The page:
Arthur Tress’s New York City (1969–70)

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Open Space in the Inner City: Ecology and the Urban Environment

At a recent auction we uncovered a wonderful specimen of NYC history — the exhibit portfolio of black & white photographs taken by Arthur Tress and produced by the Visual Arts Program of the New York State Council on the Arts in 1971. Arthur has a fascinating story from his birth in 1940 in a poor Jewish neighborhood in Brooklyn to his world travels and personal discovery, all before his 30th birthday. His early life experiences shaped the view of the world that he would continuously capture through the camera that he always had by his side as he focused his lens on everyday lives and cityscapes in somber and surreal tones.

Open Space in the Inner City — a portfolio of photographs by Arthur Tress published in 1971
Photography is my method for defining the confusing world that rushes constantly toward me. It is my defensive attempt to reduce our daily chaos to a set of understandable images. — Arthur Tress

On November 24th, 1940 in a lower class Jewish neighborhood, Eastern Parkway, in Brooklyn, New York, Arthur Tress was born. He grew up in Brooklyn, the youngest of 4 children, with divorced parents. Arthur took his first photographs in elementary school in 1952. He was a lonely child who was confused about his sexuality and was often bullied at school.

Arthur spent most of his free time photographing in abandoned amusement parks and boardwalks on Coney Island. He had a natural instinct for photography and his work was very precocious. Tress graduated from Abraham Lincoln High School in Coney Island in 1958. He attended Bard College for 4 years and graduated with a Bachelor of Fine Arts Degree in 1962. After graduation, Tress moved to Paris, France to attend film school. Travels through Europe, Egypt, Japan, India, Africa, and Mexico helped hone his skills. He observed many tribes and cultures and was fascinated by the shaman (medicine man) of each tribe. These observations influenced his work in his later life-including the various ‘tribes’ he found throughout the five boroughs.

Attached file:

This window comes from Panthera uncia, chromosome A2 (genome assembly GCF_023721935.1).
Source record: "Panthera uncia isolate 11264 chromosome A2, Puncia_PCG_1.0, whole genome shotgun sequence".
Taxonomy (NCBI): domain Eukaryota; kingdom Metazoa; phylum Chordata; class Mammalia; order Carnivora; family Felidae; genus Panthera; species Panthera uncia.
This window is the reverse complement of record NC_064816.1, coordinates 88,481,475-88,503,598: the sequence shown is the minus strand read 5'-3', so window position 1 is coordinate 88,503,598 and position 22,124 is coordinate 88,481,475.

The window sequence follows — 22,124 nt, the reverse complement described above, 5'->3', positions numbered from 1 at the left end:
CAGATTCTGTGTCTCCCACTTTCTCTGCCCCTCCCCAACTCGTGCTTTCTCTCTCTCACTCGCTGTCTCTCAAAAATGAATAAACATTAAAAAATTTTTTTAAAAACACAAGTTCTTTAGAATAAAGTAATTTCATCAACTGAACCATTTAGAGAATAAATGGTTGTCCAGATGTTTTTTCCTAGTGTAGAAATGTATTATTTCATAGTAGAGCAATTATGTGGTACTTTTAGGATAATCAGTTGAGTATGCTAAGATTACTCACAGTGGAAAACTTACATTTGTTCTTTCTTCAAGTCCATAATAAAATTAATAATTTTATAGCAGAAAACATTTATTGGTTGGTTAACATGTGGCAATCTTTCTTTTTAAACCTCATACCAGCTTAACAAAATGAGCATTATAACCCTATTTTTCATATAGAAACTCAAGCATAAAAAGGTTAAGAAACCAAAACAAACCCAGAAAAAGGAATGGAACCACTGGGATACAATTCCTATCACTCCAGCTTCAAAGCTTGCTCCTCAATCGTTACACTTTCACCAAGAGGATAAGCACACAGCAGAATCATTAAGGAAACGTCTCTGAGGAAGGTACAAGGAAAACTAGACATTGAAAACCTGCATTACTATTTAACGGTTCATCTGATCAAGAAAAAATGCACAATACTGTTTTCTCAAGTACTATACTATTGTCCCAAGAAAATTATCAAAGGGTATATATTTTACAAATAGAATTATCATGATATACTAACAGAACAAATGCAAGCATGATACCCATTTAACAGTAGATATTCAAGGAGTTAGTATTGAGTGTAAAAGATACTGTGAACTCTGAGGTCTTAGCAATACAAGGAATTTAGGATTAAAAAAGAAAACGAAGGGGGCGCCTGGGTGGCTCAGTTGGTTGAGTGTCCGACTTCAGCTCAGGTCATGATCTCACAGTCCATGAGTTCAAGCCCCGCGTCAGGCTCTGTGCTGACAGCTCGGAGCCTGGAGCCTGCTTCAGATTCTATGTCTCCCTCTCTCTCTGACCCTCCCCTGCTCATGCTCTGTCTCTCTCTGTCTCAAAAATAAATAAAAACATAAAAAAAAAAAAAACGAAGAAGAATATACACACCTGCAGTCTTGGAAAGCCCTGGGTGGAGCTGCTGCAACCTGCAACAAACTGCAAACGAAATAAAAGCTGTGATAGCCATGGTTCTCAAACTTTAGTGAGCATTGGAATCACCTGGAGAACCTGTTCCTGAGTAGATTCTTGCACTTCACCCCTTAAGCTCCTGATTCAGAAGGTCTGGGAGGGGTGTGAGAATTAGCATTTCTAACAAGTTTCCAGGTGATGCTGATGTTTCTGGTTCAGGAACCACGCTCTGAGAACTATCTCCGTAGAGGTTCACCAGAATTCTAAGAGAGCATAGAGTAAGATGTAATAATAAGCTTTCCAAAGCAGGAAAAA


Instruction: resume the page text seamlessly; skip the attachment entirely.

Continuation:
In 1968 Tress moved back to New York to become a professional photographer. His first exhibition, “Appalachia — People and Places” was held at the Smithsonian Institute and the Sierra Gallery. He was sent to photograph folk art and objects of Appalachia but could not ignore recording the poverty of the people.

Shortly thereafter, in 1970 he exhibited his series “Open Spaces in the Inner City” the feature of this unbound portfolio. This project consisted of finding potential recreational areas in the urban environment where small parks could be made….vacant lots, abandoned industrial waterfronts, and rooftops. The New York Council on the Arts made boxed portfolios containing 50 plates of Arthur’s photographs in an edition of 1,000. In order to show the decay and pollution in the city, he would take something out of natural context and create dissonance to convey a surrealistic image. These portfolios were used as discussion topics in schools and libraries.

I believe it is the photographer’s function to reveal that which is concealed, even if it is repugnant to the majority, not merely record what we see around us.— Arthur Tress

If you are interested in learning more about Arthur Tress, someone that we are surprised has not received more attention for his moving images, we encourage you to watch several videos (Tresspassing: American Photographer Arthur Tress, Documentary on YouTube: Part 1, Part 2) that provide a first-hand look into his mind, his life and his work.

Below is a selection of our favorite photographs from the collection.

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